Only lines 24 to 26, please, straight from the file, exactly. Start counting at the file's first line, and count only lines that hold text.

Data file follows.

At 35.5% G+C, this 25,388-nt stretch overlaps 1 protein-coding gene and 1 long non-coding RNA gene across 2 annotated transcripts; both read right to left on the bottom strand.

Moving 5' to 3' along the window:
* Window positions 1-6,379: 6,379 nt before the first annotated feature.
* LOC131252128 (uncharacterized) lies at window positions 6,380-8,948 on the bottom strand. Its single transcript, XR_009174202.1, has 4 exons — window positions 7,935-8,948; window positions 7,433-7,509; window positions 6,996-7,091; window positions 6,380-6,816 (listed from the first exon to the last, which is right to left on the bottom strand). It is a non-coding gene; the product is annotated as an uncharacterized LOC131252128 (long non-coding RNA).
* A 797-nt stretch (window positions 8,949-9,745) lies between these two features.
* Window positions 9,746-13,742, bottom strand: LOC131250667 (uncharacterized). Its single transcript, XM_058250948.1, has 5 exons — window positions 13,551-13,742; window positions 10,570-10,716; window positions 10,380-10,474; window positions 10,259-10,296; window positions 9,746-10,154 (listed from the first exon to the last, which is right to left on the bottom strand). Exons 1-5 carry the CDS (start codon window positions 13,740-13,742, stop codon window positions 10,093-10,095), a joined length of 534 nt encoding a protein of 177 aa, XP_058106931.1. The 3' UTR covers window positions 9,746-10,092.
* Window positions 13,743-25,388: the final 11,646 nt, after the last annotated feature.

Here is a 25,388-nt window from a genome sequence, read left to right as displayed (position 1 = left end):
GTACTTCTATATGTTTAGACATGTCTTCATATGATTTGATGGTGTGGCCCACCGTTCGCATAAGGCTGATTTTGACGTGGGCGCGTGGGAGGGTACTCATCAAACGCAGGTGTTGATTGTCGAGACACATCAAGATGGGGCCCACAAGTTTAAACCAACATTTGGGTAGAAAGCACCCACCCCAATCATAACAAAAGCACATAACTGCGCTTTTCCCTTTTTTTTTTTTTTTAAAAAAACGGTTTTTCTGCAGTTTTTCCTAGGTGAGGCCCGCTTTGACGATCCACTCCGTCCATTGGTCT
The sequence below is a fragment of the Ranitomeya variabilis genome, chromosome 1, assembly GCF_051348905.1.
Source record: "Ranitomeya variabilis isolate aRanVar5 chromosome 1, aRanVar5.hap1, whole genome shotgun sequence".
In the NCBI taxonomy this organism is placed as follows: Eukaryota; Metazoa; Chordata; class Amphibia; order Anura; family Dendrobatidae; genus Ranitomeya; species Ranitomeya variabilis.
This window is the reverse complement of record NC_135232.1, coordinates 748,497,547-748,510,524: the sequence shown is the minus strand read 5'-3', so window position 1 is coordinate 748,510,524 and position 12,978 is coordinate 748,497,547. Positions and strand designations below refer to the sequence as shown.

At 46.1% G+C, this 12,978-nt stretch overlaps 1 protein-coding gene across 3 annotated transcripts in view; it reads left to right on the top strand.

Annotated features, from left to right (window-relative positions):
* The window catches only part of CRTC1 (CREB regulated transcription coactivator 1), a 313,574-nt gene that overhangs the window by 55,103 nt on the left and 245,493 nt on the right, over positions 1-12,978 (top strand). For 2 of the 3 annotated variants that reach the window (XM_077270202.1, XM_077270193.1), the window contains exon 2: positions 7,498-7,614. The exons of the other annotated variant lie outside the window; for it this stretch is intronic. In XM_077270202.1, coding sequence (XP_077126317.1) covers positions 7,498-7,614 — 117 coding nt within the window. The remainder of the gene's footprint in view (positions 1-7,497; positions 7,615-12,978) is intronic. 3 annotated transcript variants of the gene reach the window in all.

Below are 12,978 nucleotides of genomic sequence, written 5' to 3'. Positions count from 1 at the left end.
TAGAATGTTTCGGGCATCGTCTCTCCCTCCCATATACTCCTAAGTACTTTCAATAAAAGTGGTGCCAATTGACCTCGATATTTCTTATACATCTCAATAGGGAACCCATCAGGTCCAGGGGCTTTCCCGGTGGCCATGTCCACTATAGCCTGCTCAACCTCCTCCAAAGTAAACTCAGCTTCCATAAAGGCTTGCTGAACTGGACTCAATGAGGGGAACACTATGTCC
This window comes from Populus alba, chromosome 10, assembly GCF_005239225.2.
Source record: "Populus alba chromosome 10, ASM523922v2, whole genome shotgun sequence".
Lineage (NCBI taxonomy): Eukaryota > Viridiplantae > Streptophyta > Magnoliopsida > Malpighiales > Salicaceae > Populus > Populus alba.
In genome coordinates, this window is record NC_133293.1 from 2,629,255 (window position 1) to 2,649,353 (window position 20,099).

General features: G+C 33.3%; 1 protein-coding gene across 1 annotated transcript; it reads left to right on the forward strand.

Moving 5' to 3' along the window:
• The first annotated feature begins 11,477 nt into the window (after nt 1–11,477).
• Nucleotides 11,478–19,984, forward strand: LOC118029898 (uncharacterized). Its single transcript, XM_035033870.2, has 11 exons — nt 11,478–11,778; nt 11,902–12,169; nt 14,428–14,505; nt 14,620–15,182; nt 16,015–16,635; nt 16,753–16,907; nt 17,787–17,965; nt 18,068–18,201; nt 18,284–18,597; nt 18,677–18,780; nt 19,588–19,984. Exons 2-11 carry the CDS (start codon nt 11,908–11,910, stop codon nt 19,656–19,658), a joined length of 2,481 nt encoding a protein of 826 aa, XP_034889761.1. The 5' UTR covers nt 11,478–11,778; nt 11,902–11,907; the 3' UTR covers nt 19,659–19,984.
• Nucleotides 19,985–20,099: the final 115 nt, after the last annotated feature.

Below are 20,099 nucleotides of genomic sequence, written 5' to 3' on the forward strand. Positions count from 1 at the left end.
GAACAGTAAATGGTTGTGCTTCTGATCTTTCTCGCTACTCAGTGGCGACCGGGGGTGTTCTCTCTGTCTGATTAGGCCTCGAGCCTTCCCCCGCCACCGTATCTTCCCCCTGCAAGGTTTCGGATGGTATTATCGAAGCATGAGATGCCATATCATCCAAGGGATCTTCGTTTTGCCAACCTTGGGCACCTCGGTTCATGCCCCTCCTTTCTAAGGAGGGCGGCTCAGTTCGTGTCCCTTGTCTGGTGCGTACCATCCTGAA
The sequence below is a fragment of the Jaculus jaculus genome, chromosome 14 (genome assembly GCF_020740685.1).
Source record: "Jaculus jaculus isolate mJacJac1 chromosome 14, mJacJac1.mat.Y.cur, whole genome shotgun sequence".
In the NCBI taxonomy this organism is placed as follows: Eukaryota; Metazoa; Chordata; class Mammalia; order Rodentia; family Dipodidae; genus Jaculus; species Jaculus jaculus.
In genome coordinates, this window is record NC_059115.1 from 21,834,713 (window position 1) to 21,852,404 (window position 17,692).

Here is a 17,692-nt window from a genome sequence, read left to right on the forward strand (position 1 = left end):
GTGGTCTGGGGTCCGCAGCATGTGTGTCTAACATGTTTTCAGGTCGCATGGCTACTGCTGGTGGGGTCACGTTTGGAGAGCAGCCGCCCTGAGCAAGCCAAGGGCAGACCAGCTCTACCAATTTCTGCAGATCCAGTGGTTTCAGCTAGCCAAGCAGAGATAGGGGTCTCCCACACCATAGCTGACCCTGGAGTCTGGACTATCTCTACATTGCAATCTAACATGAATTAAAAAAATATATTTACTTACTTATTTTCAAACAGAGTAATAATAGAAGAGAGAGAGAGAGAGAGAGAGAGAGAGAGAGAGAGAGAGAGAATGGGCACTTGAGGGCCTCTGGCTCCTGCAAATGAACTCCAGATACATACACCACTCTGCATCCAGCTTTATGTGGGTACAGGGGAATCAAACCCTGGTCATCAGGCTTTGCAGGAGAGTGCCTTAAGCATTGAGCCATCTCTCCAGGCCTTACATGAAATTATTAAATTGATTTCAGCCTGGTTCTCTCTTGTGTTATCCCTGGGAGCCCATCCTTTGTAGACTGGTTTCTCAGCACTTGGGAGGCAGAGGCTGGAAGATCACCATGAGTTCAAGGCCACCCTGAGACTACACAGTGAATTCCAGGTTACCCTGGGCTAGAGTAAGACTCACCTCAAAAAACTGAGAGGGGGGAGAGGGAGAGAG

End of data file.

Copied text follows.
Moving 5' to 3' along the window:
• The first annotated feature begins 11,477 nt into the window (after nt 1–11,477).
• Nucleotides 11,478–19,984, forward strand: LOC118029898 (uncharacterized). Its single transcript, XM_035033870.2, has 11 exons — nt 11,478–11,778; nt 11,902–12,169; nt 14,428–14,505; nt 14,620–15,182; nt 16,015–16,635; nt 16,753–16,907; nt 17,787–17,965; nt 18,068–18,201; nt 18,284–18,597; nt 18,677–18,780; nt 19,588–19,984. Exons 2-11 carry the CDS (start codon nt 11,908–11,910, stop codon nt 19,656–19,658), a joined length of 2,481 nt encoding a protein of 826 aa, XP_034889761.1. The 5' UTR covers nt 11,478–11,778; nt 11,902–11,907; the 3' UTR covers nt 19,659–19,984.